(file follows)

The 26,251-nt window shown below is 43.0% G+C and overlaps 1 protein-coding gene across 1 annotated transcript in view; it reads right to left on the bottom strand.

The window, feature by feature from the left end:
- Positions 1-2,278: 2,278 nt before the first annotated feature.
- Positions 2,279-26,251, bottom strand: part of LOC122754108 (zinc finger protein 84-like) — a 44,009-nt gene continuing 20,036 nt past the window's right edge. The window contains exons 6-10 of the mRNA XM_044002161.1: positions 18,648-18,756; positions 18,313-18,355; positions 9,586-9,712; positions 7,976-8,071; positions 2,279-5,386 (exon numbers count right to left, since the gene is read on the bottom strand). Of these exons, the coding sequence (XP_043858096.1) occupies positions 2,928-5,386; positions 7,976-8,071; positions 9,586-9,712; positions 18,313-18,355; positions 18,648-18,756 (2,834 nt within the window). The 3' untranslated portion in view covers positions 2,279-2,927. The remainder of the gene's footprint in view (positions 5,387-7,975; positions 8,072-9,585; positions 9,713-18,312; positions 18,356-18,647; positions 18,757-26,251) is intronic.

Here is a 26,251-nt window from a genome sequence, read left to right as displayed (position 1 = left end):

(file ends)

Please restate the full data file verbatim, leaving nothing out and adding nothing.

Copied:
The 26,251-nt window shown below is 43.0% G+C and overlaps 1 protein-coding gene across 1 annotated transcript in view; it reads right to left on the bottom strand.

The window, feature by feature from the left end:
- Positions 1-2,278: 2,278 nt before the first annotated feature.
- Positions 2,279-26,251, bottom strand: part of LOC122754108 (zinc finger protein 84-like) — a 44,009-nt gene continuing 20,036 nt past the window's right edge. The window contains exons 6-10 of the mRNA XM_044002161.1: positions 18,648-18,756; positions 18,313-18,355; positions 9,586-9,712; positions 7,976-8,071; positions 2,279-5,386 (exon numbers count right to left, since the gene is read on the bottom strand). Of these exons, the coding sequence (XP_043858096.1) occupies positions 2,928-5,386; positions 7,976-8,071; positions 9,586-9,712; positions 18,313-18,355; positions 18,648-18,756 (2,834 nt within the window). The 3' untranslated portion in view covers positions 2,279-2,927. The remainder of the gene's footprint in view (positions 5,387-7,975; positions 8,072-9,585; positions 9,713-18,312; positions 18,356-18,647; positions 18,757-26,251) is intronic.

Here is a 26,251-nt window from a genome sequence, read left to right as displayed (position 1 = left end):